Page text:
AstraZeneca says it will meet with EC officials
In a last-minute development, AstraZeneca said it has not withdrawn from vaccine talks with the European Union and plans to meet with Commission officials later Wednesday in Brussels.
According to the Associated Press, the company’s response came after European officials said the company withdrew from the third scheduled meeting between the two sides for clear explanations for the delay in the availability of vaccines. The Commission, however, pressured AstraZeneca to change its position and attend the meeting. At the same time, it was examining the legal weapons that Brussels has against the company.
Pharmaceutical company AstraZeneca, which had agreed to sell Covid-19 vaccines to the EU, has refused to attend a meeting of top EU officials scheduled for Wednesday afternoon amid escalating disputes over production shortages, according to a Commission official.
The cancellation comes after an explosive interview with AstraZeneca CEO Pascal Soriot on Tuesday night, in which he insisted the company had no contractual obligation, but rather an “optimal effort” to supply the EU with its vaccine.
Instead of the meeting, the company will respond in writing to the request of Health Commissioner Stella Kyriakides for more information, said the Commission official. AstraZeneca did not immediately confirm this.
Meanwhile, there is mounting pressure in the public sphere for the publication of the contract signed between the two parties. According to the Commission, the company did have an “optimal effort” agreement on deliveries, but also signed a pre-purchase agreement, which included the obligation that the company has the manufacturing capabilities to deliver the installments.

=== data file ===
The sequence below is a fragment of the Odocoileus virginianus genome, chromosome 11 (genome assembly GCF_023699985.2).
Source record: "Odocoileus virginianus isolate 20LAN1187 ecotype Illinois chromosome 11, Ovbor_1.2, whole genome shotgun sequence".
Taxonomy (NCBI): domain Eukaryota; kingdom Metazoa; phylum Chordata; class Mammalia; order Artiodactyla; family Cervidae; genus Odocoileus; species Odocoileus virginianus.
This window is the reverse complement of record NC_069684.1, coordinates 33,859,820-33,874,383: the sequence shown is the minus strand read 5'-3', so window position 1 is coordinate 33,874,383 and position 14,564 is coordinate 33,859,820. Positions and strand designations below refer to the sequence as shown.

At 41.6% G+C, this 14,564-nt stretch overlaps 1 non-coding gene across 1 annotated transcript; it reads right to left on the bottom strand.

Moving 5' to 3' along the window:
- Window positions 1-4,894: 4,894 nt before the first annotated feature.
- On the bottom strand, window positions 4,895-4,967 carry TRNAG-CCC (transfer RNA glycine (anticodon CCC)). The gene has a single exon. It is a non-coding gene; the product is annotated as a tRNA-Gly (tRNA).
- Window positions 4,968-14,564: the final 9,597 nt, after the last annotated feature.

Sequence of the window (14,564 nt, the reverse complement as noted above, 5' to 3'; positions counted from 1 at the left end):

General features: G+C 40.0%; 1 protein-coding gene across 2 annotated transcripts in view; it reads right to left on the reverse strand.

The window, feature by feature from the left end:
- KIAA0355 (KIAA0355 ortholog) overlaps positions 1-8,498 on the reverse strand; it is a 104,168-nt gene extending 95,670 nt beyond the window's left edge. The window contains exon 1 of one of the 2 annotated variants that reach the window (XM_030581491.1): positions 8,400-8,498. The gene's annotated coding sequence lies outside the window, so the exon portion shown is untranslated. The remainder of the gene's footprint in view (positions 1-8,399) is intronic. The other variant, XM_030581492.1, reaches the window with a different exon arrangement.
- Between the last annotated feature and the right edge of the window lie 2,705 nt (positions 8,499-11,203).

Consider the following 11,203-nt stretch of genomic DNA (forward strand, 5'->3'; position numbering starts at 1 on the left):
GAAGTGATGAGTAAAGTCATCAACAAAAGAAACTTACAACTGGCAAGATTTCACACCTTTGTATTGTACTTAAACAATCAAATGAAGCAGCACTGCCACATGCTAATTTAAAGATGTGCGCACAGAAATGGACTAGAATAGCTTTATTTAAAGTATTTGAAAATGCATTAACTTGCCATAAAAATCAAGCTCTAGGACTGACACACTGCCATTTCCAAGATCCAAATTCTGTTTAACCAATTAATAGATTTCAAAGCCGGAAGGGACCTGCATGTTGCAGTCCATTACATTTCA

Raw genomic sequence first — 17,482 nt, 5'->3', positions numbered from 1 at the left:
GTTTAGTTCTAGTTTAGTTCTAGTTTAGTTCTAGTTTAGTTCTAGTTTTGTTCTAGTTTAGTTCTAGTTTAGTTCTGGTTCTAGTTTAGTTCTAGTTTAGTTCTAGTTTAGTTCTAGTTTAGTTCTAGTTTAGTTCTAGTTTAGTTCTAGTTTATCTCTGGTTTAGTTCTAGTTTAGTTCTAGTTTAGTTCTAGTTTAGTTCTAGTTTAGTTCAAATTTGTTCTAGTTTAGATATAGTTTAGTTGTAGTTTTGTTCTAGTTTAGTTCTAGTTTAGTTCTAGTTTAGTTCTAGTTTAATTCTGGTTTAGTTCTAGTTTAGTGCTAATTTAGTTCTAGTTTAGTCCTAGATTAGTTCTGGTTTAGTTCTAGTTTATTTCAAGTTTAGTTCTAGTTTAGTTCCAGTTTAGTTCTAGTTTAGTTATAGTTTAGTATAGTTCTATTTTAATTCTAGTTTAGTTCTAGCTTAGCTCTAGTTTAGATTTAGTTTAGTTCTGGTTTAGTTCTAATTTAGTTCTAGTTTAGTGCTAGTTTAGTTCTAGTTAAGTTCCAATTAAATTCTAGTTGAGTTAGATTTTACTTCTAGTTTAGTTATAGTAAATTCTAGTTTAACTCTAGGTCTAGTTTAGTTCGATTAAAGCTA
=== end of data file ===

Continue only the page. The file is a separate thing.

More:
The Commission, however, is pressuring AstraZeneca to change its position and attend the meeting, while it is also examining the legal weapons that Brussels can utilise the company.
The President of the European Commission, Ursula von der Leyen, had set as a goal of the joint vaccination program 70% of EU citizens to have acquired immunity to SARS-Cov-2 by August 2021. It had been understood that 2 billion installments had been secured, based on contractual obligations, which would be made available to the 450 million EU citizens.
In fact, advances were made to the five pharmaceutical companies involved (Pfizer / BioNTech, AstraZeneca, Moderna, Johnson & Johnson, Sanofi) to speed up the process of vaccine development.
However, based on the current data, the August target for the immunisation of 7 out of 10 EU citizens seems to be slipping away. Less than 8.5 million people have been vaccinated so far. The EU as a collective body, but also individual countries such as Italy, are on the brink of legal war with the pharmaceutical industry, which is constantly pushing back the delivery of vaccines.
The EU is protesting and pressuring the pharmaceutical industry in every possible way, threatening legal actions for the reimbursement of astronomical advances. The leadership of the EU is openly questioning the integrity of vaccine manufacturers and is considering tightening controls on exports to third countries, such as Britain.
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